The Eternal Lure of Devil’s Pool

IN THE WOODS OF Valley Green, just minutes off Livezey Lane in Northwest Philadelphia, the small, bubbling Cresheim Creek cascades into a basin that swells between mossy, fern-covered cliffs before emptying into the Wissahickon Creek. Twentysomethings clad in swim trunks, neon bikinis and muscle tanks linger on the boulders, congregating in groups.

Welcome to Philly’s notorious Devil’s Pool. Read more »

The Best Philadelphians 2015

Clockwise from upper left: Mayor Michael Nutter, Maria Quiñones-Sánchez, Adam Granduciel of the band War on Drugs, Nerlens Noel, Todd Carmichael, Courtney and Chad Ludeman. Illustrations by Brett Affrunti

Clockwise from upper left: Mayor Michael Nutter, Maria Quiñones-Sánchez, Adam Granduciel of the band War on Drugs, Nerlens Noel, Todd Carmichael, Courtney and Chad Ludeman. Illustrations by Brett Affrunti

This group of Best Philadelphians should have so many more people on it — several million more — because every Philadelphian is a Best Philadelphian. Every single one of us should get a gold star, dammit, especially when it’s snowing outside and the buses aren’t running and the ramp to 95 is closed. But all yearbooks must have superlatives, so we do want to highlight some people who have made this a banner year — starting with the guy who kind of runs things in this town. Read more »

One of Us: Seth Williams, Philadelphia District Attorney

Illustration by Andy Friedman

Illustration by Andy Friedman

My name is … Rufus Seth Broussard Williams. It’s a mouthful.

I go by “Seth” because … my parents always called me that. And “Rufus Doofus” is a tough one on the playground.

I grew up in … Cobbs Creek, West Philadelphia.

My relationship status is … divorced.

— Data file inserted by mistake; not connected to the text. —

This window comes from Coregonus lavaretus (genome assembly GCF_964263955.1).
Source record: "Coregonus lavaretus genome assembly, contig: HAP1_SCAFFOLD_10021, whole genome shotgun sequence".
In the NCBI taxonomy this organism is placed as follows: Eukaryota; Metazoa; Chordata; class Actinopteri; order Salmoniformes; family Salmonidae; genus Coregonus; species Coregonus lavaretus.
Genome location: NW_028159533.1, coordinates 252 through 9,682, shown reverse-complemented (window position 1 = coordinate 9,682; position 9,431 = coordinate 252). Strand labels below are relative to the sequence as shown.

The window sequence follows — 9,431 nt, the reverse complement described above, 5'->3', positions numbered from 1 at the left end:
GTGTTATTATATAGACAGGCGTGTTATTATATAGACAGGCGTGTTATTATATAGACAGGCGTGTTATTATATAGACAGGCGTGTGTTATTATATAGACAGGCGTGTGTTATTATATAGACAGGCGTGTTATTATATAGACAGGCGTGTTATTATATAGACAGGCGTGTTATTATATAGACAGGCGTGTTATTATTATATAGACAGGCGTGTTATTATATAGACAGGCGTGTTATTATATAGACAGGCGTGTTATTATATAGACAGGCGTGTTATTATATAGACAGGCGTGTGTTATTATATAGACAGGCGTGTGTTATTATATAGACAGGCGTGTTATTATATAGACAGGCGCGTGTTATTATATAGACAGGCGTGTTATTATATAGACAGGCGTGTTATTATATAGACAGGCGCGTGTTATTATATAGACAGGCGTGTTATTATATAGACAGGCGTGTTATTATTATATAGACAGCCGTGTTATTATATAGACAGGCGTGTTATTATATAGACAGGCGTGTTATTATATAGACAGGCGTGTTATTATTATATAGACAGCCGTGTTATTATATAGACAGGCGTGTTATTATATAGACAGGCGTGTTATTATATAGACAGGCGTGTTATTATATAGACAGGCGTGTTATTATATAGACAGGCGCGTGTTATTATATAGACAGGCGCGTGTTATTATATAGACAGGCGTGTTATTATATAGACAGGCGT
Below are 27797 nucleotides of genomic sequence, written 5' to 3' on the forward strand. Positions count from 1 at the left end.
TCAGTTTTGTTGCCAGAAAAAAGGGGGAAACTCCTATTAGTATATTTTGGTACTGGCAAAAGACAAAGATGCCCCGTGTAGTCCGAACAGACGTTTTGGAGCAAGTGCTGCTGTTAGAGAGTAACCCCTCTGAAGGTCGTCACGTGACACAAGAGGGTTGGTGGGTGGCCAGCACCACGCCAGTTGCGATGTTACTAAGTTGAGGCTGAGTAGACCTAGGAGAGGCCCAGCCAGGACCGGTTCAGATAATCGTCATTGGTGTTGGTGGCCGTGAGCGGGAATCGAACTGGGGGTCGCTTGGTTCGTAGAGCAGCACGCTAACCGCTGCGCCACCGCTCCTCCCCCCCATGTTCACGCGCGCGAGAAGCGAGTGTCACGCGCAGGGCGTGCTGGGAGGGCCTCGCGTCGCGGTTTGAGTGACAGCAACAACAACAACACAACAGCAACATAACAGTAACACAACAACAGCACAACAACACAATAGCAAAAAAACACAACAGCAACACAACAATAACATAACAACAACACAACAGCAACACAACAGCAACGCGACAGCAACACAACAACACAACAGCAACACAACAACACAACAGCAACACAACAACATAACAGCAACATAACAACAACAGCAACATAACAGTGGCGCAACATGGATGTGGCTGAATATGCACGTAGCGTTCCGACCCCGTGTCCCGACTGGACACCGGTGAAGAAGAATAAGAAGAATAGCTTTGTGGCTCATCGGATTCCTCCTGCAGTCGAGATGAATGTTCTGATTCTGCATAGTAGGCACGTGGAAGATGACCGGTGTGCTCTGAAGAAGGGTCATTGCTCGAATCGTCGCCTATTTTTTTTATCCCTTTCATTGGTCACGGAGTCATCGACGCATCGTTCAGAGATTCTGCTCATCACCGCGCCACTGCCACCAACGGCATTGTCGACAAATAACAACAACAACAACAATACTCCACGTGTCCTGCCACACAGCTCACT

I started working … at age 11, packing bags at the A&P on Baltimore Avenue right outside Philadelphia.

I knew I wanted to be a lawyer when … medical school proved to be impossible. I got a medical discharge from West Point, because I was allergic to math and science. Read more »

In Philly Deposition, Cosby Describes Seducing Women With Drugs and Fame

cosby video

In a deposition taken at Philadelphia’s Rittenhouse Hotel a decade ago, Bill Cosby acknowledged pursuing young women for sex in a manipulative and calculating way, at times using drugs, money and his own fame as a way of seducing them.

According to the New York Times, which obtained a copy of Cosby’s deposition in a case brought by Andrea Constand, a young Temple employee who claimed Cosby drugged and sexually molested her in the early 2000s, the entertainer came across in his four days of testimony as “alternately annoyed, mocking, occasionally charming and sometimes boastful, often blithely describing sexual encounters in graphic detail.” Read more »

Doylestown Lawyer Accused of Insider Trading

Shutterstock.com

Shutterstock.com

A Doylestown lawyer is in big trouble with the feds, charged with insider trading and making false statements under oath.

Herbert Sudfeld, a 64-year-old man from Doylestown, Pennsylvania, was indicted Thursday, according to the U.S. Attorney’s Office. He faces two counts of securities fraud, three counts of making a false statement, and one count of “aiding and abetting.” Read more »

WATCH: Documentary Examines Lives of Unemployed AC Casino Workers